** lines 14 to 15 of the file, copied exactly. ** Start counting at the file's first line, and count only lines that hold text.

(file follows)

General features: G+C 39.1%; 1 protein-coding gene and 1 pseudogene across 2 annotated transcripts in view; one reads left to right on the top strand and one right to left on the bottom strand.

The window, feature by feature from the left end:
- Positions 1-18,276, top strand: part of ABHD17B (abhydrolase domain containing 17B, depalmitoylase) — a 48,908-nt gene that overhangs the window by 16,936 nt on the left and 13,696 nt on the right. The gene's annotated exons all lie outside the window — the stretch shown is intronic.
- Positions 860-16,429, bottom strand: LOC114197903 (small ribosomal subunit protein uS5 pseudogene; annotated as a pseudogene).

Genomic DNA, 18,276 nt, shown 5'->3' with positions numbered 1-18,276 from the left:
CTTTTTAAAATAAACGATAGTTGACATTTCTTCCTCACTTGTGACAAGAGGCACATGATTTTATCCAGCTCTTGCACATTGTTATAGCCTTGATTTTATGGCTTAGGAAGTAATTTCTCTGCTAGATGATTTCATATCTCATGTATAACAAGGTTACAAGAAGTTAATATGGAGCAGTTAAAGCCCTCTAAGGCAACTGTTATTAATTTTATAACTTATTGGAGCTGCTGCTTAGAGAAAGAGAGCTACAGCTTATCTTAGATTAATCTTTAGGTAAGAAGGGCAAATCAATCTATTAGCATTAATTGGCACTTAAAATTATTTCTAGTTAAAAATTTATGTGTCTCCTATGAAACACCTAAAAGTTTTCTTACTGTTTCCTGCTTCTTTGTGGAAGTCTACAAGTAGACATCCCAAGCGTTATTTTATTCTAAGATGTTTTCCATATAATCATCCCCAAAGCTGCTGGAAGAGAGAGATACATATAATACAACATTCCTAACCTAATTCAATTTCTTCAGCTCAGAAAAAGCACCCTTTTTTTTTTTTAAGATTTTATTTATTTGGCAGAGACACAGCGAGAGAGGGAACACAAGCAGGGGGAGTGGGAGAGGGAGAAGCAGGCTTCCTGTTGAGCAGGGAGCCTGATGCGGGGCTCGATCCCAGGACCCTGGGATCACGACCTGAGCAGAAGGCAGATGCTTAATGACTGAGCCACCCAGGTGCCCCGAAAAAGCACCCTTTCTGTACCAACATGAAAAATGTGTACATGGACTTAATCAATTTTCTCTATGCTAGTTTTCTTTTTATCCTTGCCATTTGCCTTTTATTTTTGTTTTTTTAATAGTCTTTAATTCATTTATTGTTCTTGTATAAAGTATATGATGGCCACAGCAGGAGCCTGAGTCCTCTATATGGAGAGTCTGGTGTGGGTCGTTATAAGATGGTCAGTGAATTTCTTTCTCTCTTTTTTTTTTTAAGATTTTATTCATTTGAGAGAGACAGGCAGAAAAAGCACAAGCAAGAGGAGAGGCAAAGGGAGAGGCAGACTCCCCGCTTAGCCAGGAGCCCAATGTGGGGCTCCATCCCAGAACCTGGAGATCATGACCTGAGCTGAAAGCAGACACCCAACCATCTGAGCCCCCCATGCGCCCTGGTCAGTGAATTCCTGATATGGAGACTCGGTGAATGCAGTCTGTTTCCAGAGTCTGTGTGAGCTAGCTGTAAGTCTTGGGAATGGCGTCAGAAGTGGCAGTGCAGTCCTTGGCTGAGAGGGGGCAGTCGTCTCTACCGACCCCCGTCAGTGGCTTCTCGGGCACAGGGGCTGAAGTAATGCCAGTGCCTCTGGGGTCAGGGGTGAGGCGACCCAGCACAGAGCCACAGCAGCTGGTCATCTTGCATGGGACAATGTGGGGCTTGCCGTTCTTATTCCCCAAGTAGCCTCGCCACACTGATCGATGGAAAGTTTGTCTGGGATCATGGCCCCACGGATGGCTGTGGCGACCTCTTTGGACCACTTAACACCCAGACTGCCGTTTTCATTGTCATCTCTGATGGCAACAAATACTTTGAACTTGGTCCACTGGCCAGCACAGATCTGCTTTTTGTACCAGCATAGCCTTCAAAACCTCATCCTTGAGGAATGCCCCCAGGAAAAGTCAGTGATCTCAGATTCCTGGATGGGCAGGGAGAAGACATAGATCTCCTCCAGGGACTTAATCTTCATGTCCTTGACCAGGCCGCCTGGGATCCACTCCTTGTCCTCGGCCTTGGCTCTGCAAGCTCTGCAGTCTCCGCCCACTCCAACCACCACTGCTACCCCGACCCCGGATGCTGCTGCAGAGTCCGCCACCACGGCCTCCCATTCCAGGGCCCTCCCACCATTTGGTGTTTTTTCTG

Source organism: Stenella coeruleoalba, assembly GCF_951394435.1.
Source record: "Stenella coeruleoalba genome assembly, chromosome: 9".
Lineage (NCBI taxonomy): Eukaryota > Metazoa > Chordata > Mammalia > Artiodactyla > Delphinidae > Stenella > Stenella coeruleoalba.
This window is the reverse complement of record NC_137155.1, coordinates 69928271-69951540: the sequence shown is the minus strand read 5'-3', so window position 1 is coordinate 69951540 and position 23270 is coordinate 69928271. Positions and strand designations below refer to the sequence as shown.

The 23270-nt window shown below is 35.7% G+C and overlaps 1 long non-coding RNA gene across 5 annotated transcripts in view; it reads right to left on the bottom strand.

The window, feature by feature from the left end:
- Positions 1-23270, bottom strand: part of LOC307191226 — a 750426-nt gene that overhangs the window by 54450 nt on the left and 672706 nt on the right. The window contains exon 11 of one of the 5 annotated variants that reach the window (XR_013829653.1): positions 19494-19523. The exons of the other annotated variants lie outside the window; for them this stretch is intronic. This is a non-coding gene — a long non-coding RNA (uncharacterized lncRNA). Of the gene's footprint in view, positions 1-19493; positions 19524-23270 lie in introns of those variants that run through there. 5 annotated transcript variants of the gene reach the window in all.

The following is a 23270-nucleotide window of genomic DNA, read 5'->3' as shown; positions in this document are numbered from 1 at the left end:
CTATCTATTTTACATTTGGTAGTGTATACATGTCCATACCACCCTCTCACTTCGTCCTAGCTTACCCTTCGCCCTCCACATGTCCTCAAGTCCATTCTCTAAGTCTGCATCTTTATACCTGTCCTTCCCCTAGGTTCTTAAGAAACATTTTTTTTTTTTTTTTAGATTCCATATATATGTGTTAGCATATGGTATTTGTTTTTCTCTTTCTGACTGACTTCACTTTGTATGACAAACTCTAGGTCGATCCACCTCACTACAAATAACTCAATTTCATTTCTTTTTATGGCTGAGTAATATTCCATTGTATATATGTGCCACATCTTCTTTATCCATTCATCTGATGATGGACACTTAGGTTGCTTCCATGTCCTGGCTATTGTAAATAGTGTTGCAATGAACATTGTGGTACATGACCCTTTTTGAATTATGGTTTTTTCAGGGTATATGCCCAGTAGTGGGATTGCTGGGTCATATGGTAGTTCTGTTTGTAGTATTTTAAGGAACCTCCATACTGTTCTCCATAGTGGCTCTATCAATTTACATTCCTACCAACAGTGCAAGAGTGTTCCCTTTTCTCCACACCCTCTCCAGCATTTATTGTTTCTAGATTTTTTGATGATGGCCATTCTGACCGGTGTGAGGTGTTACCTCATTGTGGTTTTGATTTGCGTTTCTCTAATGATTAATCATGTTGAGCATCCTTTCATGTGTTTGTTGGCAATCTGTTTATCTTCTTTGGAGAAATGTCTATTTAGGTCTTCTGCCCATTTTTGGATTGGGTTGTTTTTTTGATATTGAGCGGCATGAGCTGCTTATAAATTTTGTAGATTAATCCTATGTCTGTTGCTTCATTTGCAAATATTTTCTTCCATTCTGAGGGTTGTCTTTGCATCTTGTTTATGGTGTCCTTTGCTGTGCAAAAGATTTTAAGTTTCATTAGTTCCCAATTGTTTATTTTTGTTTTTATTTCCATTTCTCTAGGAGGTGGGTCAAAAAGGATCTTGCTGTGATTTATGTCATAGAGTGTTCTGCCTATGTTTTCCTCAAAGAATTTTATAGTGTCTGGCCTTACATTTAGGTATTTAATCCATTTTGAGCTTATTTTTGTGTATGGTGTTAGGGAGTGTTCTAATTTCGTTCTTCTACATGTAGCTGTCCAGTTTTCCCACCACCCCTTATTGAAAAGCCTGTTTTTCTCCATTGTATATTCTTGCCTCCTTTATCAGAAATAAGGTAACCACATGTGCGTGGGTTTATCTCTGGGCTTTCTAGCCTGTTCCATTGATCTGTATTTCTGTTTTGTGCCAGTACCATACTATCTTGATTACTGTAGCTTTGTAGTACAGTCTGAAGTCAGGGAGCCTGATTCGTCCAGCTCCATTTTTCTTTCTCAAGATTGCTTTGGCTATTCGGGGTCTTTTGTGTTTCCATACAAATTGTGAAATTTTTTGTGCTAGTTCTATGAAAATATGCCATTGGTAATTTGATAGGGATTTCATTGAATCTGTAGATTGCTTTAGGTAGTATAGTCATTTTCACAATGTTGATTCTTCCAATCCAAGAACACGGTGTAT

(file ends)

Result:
The following is a 23270-nucleotide window of genomic DNA, read 5'->3' as shown; positions in this document are numbered from 1 at the left end:
CTATCTATTTTACATTTGGTAGTGTATACATGTCCATACCACCCTCTCACTTCGTCCTAGCTTACCCTTCGCCCTCCACATGTCCTCAAGTCCATTCTCTAAGTCTGCATCTTTATACCTGTCCTTCCCCTAGGTTCTTAAGAAACATTTTTTTTTTTTTTTTAGATTCCATATATATGTGTTAGCATATGGTATTTGTTTTTCTCTTTCTGACTGACTTCACTTTGTATGACAAACTCTAGGTCGATCCACCTCACTACAAATAACTCAATTTCATTTCTTTTTATGGCTGAGTAATATTCCATTGTATATATGTGCCACATCTTCTTTATCCATTCATCTGATGATGGACACTTAGGTTGCTTCCATGTCCTGGCTATTGTAAATAGTGTTGCAATGAACATTGTGGTACATGACCCTTTTTGAATTATGGTTTTTTCAGGGTATATGCCCAGTAGTGGGATTGCTGGGTCATATGGTAGTTCTGTTTGTAGTATTTTAAGGAACCTCCATACTGTTCTCCATAGTGGCTCTATCAATTTACATTCCTACCAACAGTGCAAGAGTGTTCCCTTTTCTCCACACCCTCTCCAGCATTTATTGTTTCTAGATTTTTTGATGATGGCCATTCTGACCGGTGTGAGGTGTTACCTCATTGTGGTTTTGATTTGCGTTTCTCTAATGATTAATCATGTTGAGCATCCTTTCATGTGTTTGTTGGCAATCTGTTTATCTTCTTTGGAGAAATGTCTATTTAGGTCTTCTGCCCATTTTTGGATTGGGTTGTTTTTTTGATATTGAGCGGCATGAGCTGCTTATAAATTTTGTAGATTAATCCTATGTCTGTTGCTTCATTTGCAAATATTTTCTTCCATTCTGAGGGTTGTCTTTGCATCTTGTTTATGGTGTCCTTTGCTGTGCAAAAGATTTTAAGTTTCATTAGTTCCCAATTGTTTATTTTTGTTTTTATTTCCATTTCTCTAGGAGGTGGGTCAAAAAGGATCTTGCTGTGATTTATGTCATAGAGTGTTCTGCCTATGTTTTCCTCAAAGAATTTTATAGTGTCTGGCCTTACATTTAGGTATTTAATCCATTTTGAGCTTATTTTTGTGTATGGTGTTAGGGAGTGTTCTAATTTCGTTCTTCTACATGTAGCTGTCCAGTTTTCCCACCACCCCTTATTGAAAAGCCTGTTTTTCTCCATTGTATATTCTTGCCTCCTTTATCAGAAATAAGGTAACCACATGTGCGTGGGTTTATCTCTGGGCTTTCTAGCCTGTTCCATTGATCTGTATTTCTGTTTTGTGCCAGTACCATACTATCTTGATTACTGTAGCTTTGTAGTACAGTCTGAAGTCAGGGAGCCTGATTCGTCCAGCTCCATTTTTCTTTCTCAAGATTGCTTTGGCTATTCGGGGTCTTTTGTGTTTCCATACAAATTGTGAAATTTTTTGTGCTAGTTCTATGAAAATATGCCATTGGTAATTTGATAGGGATTTCATTGAATCTGTAGATTGCTTTAGGTAGTATAGTCATTTTCACAATGTTGATTCTTCCAATCCAAGAACACGGTGTAT